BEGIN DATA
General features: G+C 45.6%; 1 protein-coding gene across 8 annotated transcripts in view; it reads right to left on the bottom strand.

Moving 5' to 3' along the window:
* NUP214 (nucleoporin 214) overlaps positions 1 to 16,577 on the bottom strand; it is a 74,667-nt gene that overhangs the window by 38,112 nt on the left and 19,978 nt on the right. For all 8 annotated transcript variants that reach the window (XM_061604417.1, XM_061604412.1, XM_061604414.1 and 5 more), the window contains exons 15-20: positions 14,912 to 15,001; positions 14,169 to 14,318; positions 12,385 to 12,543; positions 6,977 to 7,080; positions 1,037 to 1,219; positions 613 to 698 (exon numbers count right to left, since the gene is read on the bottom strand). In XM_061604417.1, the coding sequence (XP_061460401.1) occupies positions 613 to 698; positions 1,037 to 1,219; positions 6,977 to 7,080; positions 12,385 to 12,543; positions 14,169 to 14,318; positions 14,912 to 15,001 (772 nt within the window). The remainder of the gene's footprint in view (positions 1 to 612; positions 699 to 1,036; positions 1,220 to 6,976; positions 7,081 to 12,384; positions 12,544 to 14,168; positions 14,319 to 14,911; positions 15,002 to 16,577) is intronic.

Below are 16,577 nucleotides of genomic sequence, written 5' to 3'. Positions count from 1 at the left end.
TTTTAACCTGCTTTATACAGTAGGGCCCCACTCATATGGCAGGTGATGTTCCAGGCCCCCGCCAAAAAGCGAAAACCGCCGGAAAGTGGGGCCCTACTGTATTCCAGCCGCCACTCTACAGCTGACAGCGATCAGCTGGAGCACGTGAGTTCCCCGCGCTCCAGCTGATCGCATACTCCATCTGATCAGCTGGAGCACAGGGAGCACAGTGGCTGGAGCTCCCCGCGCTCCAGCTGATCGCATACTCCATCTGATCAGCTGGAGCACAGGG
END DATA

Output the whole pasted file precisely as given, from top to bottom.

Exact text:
General features: G+C 45.6%; 1 protein-coding gene across 8 annotated transcripts in view; it reads right to left on the bottom strand.

Moving 5' to 3' along the window:
* NUP214 (nucleoporin 214) overlaps positions 1 to 16,577 on the bottom strand; it is a 74,667-nt gene that overhangs the window by 38,112 nt on the left and 19,978 nt on the right. For all 8 annotated transcript variants that reach the window (XM_061604417.1, XM_061604412.1, XM_061604414.1 and 5 more), the window contains exons 15-20: positions 14,912 to 15,001; positions 14,169 to 14,318; positions 12,385 to 12,543; positions 6,977 to 7,080; positions 1,037 to 1,219; positions 613 to 698 (exon numbers count right to left, since the gene is read on the bottom strand). In XM_061604417.1, the coding sequence (XP_061460401.1) occupies positions 613 to 698; positions 1,037 to 1,219; positions 6,977 to 7,080; positions 12,385 to 12,543; positions 14,169 to 14,318; positions 14,912 to 15,001 (772 nt within the window). The remainder of the gene's footprint in view (positions 1 to 612; positions 699 to 1,036; positions 1,220 to 6,976; positions 7,081 to 12,384; positions 12,544 to 14,168; positions 14,319 to 14,911; positions 15,002 to 16,577) is intronic.

Below are 16,577 nucleotides of genomic sequence, written 5' to 3'. Positions count from 1 at the left end.
TTTTAACCTGCTTTATACAGTAGGGCCCCACTCATATGGCAGGTGATGTTCCAGGCCCCCGCCAAAAAGCGAAAACCGCCGGAAAGTGGGGCCCTACTGTATTCCAGCCGCCACTCTACAGCTGACAGCGATCAGCTGGAGCACGTGAGTTCCCCGCGCTCCAGCTGATCGCATACTCCATCTGATCAGCTGGAGCACAGGGAGCACAGTGGCTGGAGCTCCCCGCGCTCCAGCTGATCGCATACTCCATCTGATCAGCTGGAGCACAGGG